Loyola will receive a stipend and a banner for public display from the Robert R. McCormick Foundation
, which convenes the ICMC to invest in high quality civic learning initiatives.
"Becoming an Illinois Democracy School is a recognition of the great work we do across the curriculum in connecting our classrooms to the community,” says Social Studies Department Chair Jeff Dees. “At Loyola Academy, we are always challenging our students to use their gifts in service of others, and our partnership with Illinois Democracy Schools will help to create more opportunities where students put what is learned into action."
Democracy schools foster a school climate that nurtures and models civic dispositions and builds strong relationships within the surrounding community. They provide students with various opportunities to participate in the democratic process, such as engaging in current and controversial issue discussions, participating in democratic simulations and providing service learning opportunities. Through these practices, students see firsthand the critical role they play in shaping government and society.
Loyola earned exemplary marks in the category of service learning for its structured Ignatian Service Learning program, which incorporates the service experience into the classroom and enables students to study social justice issues in academic courses across the curriculum. Class offerings include Honors Environmental Science, Justice Seminar, Honors Sociology in Action, Spanish Immersion, Studio II: Art as Advocacy and Hidden Voices in American Literature and expose students to a unique teaching methodology that combines classroom instruction with meaningful and relevant community service at fifteen nonprofit community partners. Through these opportunities, students complete impactful work with immigrant children, the homeless, the environment and more.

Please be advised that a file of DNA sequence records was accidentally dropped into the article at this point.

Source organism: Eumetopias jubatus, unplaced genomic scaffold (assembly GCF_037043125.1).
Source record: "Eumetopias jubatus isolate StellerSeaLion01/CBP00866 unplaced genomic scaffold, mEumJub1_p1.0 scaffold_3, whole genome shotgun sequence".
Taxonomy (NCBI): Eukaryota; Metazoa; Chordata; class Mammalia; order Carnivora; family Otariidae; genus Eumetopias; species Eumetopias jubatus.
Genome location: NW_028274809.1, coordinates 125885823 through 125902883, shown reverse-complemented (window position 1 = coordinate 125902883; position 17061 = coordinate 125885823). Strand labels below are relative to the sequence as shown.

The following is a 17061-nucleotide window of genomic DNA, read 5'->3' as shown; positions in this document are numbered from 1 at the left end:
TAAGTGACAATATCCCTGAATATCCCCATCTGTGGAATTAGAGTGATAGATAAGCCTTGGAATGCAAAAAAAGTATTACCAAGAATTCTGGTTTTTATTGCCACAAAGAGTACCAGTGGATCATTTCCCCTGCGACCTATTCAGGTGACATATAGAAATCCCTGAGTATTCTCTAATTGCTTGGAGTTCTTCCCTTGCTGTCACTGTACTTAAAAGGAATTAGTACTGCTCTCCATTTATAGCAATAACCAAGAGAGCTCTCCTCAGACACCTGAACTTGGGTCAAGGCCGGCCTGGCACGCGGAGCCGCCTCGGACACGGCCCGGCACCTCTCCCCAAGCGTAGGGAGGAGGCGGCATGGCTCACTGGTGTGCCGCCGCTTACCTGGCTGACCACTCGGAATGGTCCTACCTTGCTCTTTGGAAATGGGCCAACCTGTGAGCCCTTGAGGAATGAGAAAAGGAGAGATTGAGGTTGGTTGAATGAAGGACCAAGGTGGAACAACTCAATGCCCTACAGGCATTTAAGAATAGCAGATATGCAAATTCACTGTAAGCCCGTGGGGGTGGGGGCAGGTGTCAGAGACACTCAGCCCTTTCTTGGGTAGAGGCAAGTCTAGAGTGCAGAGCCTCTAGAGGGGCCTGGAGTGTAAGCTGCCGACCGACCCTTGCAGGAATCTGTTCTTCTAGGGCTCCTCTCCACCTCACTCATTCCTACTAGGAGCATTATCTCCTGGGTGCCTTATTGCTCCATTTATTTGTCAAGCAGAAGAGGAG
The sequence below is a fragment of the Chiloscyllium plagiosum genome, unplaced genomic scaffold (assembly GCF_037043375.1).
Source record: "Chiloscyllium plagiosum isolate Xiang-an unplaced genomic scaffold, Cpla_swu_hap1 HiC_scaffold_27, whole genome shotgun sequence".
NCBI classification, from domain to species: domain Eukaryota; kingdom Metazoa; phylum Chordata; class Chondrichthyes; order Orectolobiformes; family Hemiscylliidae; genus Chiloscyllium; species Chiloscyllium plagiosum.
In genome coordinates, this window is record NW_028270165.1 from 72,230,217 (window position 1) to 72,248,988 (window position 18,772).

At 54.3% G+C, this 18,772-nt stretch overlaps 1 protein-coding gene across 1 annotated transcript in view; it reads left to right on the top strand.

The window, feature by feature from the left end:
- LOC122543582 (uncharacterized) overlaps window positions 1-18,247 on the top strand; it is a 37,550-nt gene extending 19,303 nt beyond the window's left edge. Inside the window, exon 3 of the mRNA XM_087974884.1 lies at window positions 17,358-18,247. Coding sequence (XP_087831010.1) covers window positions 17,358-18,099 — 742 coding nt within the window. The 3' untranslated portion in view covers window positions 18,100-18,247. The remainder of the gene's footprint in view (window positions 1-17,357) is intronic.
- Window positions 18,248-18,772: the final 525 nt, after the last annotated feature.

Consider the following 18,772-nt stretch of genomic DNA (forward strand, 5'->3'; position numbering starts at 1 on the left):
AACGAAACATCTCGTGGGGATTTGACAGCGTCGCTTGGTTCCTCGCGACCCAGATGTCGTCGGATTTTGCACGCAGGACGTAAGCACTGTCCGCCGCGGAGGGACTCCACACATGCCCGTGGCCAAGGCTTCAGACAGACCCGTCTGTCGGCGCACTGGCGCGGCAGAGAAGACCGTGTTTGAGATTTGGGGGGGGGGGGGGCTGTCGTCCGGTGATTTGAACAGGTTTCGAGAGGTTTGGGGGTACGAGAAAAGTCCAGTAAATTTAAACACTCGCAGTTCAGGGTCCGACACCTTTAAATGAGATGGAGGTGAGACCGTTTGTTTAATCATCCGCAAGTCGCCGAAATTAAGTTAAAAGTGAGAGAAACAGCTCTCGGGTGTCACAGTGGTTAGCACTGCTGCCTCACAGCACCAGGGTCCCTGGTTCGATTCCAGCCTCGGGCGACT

Exemplary marks were also earned in the category of vision and leadership for Loyola’s strong mission statements and teachers and students who align their vision and work with the school mission. Other areas of strength include the school-wide mock election exercises; Solidarity Week
and refugee camp simulation
; Model-UN program; speech and debate teams; robust student involvement, with 94 percent of students participating in a club, activity or sport; student-led Revolution H20 project
, which bans the sale of plastic water bottles on campus; and an active student newspaper
About the Robert R. McCormick Foundation
Among the nation’s largest foundations with more than $1.5 billion in assets, the Robert R. McCormick Foundation was established in 1955 upon the death of Col. Robert R. McCormick, longtime editor and publisher of the Chicago Tribune.
About the Illinois Civic Mission Coalition
The Illinois Civic Mission Coalition (ICMC) is a broad nonpartisan consortium, which includes educators, administrators, students, universities, funders, elected officials, policymakers and representatives from private and nonprofit sectors. Formed in 2004 by the Constitutional Rights Foundation Chicago, the ICMC is part of the Campaign for the Civic Mission of Schools, a national initiative to restore a core purpose of education to prepare America’s youngest citizens to be informed and active participants in our democracy.
The Robert R. McCormick Foundation has convened ICMC since 2010. To learn more, click here